26

June

2017

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Conservation of a Flipbook

by Katie Wagner

The Smithsonian Libraries was recently gifted the flipbook Eagles in Flight. A flipbook is a grouping of still images of movement that when quickly “flipped” give the illusion of actual movement. The books reached their height of popularity  at the end of the 19th century and beginning of the 20th century.

Oxidized Staple

This book is from a series entitled Flicker (because they are known as flickerbooks  in the UK where this title was printed) depicting animal movements. Eagles in Flight came to the Book Conservation Lab with the back cover detached and the front cover held in place with an oxidized staple. Staples were often used in the flipbooks because they hold the pages securely in place.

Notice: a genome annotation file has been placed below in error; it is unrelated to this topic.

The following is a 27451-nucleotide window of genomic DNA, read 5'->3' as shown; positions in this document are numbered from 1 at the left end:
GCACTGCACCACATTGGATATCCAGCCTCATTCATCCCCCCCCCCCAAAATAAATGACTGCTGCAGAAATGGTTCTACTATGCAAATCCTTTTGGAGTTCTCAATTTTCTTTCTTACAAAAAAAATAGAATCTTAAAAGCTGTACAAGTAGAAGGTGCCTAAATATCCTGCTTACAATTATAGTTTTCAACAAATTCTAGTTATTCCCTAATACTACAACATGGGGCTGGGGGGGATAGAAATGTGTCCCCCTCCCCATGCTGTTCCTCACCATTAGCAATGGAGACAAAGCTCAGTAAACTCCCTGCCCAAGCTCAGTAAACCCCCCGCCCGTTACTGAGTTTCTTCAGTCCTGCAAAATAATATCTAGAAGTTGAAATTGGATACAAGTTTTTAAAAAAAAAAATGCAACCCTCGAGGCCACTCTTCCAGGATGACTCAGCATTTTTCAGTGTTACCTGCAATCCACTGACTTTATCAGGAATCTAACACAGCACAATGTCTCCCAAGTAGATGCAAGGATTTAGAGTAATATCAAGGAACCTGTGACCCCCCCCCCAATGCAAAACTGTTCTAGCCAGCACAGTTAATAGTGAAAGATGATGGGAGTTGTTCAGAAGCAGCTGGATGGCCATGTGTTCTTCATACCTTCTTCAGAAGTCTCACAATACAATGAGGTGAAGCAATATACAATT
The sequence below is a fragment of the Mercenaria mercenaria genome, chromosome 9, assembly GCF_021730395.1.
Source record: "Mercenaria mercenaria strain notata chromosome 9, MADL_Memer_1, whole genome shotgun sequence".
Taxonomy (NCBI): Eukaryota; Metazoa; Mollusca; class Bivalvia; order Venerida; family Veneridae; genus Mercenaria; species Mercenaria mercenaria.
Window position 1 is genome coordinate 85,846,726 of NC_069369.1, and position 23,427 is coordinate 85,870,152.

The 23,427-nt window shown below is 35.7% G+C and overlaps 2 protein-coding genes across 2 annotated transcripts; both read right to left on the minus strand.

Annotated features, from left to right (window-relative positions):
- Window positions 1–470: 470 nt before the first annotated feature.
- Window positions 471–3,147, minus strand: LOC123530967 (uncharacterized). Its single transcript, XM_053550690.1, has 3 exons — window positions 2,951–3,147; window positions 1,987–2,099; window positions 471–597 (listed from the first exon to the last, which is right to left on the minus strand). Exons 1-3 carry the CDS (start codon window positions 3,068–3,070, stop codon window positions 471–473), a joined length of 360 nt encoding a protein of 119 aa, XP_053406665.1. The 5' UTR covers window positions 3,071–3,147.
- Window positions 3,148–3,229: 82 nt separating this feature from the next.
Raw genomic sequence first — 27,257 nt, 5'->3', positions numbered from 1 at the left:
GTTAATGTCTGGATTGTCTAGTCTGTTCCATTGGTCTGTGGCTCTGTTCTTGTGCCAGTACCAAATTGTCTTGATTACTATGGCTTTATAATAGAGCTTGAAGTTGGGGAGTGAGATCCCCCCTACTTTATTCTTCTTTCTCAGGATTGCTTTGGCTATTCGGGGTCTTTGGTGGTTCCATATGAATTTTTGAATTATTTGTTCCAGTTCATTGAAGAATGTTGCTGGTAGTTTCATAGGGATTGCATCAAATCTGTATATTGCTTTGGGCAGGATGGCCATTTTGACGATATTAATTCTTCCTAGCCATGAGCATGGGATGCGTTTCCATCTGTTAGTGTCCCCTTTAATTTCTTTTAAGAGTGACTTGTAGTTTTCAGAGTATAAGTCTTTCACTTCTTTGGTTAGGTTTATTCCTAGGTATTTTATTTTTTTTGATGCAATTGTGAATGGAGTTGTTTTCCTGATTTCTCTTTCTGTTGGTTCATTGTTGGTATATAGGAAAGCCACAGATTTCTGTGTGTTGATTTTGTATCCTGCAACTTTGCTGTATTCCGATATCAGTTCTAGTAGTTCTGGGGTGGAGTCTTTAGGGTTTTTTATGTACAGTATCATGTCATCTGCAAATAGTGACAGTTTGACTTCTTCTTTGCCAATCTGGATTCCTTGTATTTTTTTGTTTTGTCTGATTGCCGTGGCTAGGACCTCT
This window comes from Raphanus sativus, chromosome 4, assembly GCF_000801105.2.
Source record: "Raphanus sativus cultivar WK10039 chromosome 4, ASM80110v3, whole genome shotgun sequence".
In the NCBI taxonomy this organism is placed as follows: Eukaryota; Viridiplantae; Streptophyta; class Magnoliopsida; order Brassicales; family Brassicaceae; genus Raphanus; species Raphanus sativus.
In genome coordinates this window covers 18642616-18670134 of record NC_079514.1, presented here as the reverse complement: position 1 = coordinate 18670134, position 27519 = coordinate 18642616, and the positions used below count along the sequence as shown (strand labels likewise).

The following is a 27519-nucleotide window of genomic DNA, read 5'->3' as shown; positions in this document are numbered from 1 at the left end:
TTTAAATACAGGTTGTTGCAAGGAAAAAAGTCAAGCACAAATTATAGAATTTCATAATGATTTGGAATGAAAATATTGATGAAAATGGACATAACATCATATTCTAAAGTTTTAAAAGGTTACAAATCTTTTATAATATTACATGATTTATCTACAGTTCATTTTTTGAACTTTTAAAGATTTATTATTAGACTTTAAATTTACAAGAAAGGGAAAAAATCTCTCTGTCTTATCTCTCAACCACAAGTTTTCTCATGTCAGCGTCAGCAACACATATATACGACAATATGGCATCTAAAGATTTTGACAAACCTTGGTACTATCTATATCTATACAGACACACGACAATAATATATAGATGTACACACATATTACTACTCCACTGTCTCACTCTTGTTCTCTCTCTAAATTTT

Damage Caused by the Staple

The staple caused damage to every page of the book. Step one in the conservation process was to carefully remove the staple. After the staple was removed the pages were separated and each page was repaired using Japanese paper adhered with reversible wheat starch paste. The cover was also repaired with a piece of Japanese paper toned to compliment the original cover color.

After Treatment

The pages were then pressed overnight before placing them back in the cover and re-stapling the book with a stainless steel staple.

Double Tray Box

Due to the book’s small size a double tray box was created to house the flipbook. One tray was lined with a piece of cloth covered ethafoam with a cut out for the flipbook. The book now has a secure place on the shelves of the Joseph F. Cullman 3rd Library of Natural History.

 

Click here to see a video of the flip book in action!

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